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Stock Options: White Hats or Black?

Remember early TV days when the 'good guys' wore white hats and the 'bad guys' wore black?  It was easy to tell them apart.  Today, the white hats of the investment world are seen as wearing black hats by far too many.  Options.  Those are the good guys.

White hats

This post was first published at The Options Zone.

The word
‘options’ evokes a negative emotional response from people who never use them,
don’t understand how they work, and who prefer to remain in the dark.  Many investors truly believe that options are
risky investment tools, used only by high-rollers.  Thus, they make no effort to see ‘what all the
fuss is about.’  Surely they know that
huge numbers (several billion per year) of options trade, but they have no
curiosity.  Why?   I’d guess that an uneducated broker once
told them that options are ‘dangerous’ and are too complicated for the
individual investor to understand.  The
truth is that those stockbrokers were unwilling to learn, and provided a
disservice to their clients.

Today, the
world is more efficient, with useful information (along with misinformation and
hype, so please be careful) all over the Internet.  Options Zone is a safe place to learn about
options, and that’s the reason I accepted an invitation to participate.


Those of
us who understand how options work reap the benefits.  Those who prefer ignorance, must trade with
much more risk than necessary.  For most
investors, bull markets provide profits and bear markets bring the realization
that investing is not a gimmie.
Options are unique.   

The
first obvious difference between options and other investments is their limited
lifetime.  However, the most important
feature of options – the one that makes it an indispensable investment tool –
is that options allow an investor/trader to measure and manage risk. 

  • If you choose not to be hurt during a bear
    market, you can own insurance against large losses
  • If you prefer to use leverage, you can attempt
    to turn a small investment into many times that amount.  This is the ‘gambling’ aspect of options
    that I don’t recommend – but it’s your money and you make the decisions
  • You can own an option position that benefits
    when specific stocks, or indexes, trade in a narrow range.  Or you can own a different position that
    earns money when a specific stock moves much higher or lower
  • Whatever your outlook for the market – bullish,
    bearish, neutral – there is a hedged options trade that earns a profit if
    your outlook becomes reality.  NOTE:  This sentence is not what the hypesters say.  Their line is 'you an make money in any market.'  Sure, but you have to be correct in your forecast.  You cannot take a bullish stance and expect to profit when the market crashes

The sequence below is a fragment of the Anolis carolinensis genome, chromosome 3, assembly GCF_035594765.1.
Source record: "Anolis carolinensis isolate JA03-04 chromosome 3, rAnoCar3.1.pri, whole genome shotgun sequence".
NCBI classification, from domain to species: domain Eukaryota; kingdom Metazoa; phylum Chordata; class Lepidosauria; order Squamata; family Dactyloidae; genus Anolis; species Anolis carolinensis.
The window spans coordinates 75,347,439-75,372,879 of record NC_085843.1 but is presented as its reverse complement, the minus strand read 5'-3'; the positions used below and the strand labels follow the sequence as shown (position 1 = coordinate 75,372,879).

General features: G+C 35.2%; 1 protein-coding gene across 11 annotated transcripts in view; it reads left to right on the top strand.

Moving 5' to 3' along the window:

• The bottom line is that each of these objectives
    can be attained with limited risk.  There’s
    no need to invest large sums to buy stock. 
    Options can be used to meet the needs of anyone who trades stock,
    commodities etc.

When you
own options, the passage of time is your enemy. 
But you can earn a profit when your prediction comes true.  By hedging the trade and accepting a limit on
profits, ‘time’ risk can be cut considerably. 
When selling options, you earn profits as time passes.  However, other risk factors make this idea
too risky for most investors. Again, by hedging and accepting a smaller limit
on possible profits, that risk can be cut dramatically.

My
purpose today is not to compare the advantages or disadvantages of adopting
various option strategies.  Instead it’s
to point out that you can measure, and reduce, the risk of investing.  That’s why options are special and worth the
time to understand how they work.

More
experienced option traders know better than to try to make money by constantly
buying or selling options and predicting how the market will move.  They understand how difficult it is for the
vast majority to have an inkling of what’s coming next in the stock markets of
the world.

These
investors trade spreads, or reduced-risk, hedged positions.  I’ve discussed the best features of
some basic spreads and explained how to benefit by adopting them (see 'categories' in the right-hand column).

Today,
the idea is to help option rookies understand that options are used to hedge
trades – on a continuing basis – to reduce risk.  Note: options are not perfect.  If you want the combination of zero risk and guaranteed
profits, you are living on the wrong planet.

One
example is the popular strategy: covered call writing.  Investors earn profits when the underlying
stock moves higher, holds steady, or declines by a small amount.  It’s very popular among new option traders,
but serious, experienced investors also use this method.  In fact, there are mutual funds dedicated to
writing covered calls.  The point to be
made is that this method comes with risk. 
If the market tumbles, covered call writers perform better than those
who simply buy and hold the same stocks. 
But, by using options judiciously, risk can be reduced even
further.  By varying the specific options
traded, the covered call writer can enhance the upside or gain additional
protection against a downside move. 
Options are versatile investment tools.

Option
strategies can be used to reduce risk and enhance the probability of earning a
profit.  The profits may be limited, but
the combination of more winning trades and smaller losses is appealing.  Only options can do that for an individual investor.

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Lessons_Cover_final Are you a fan of Options for Rookies?  Have you benefited by reading
this blog?  Are you one of the many readers who has sent congratulations
and thank you messages for proving valuable content? 

I thank you for the kind words of encouragement.

 


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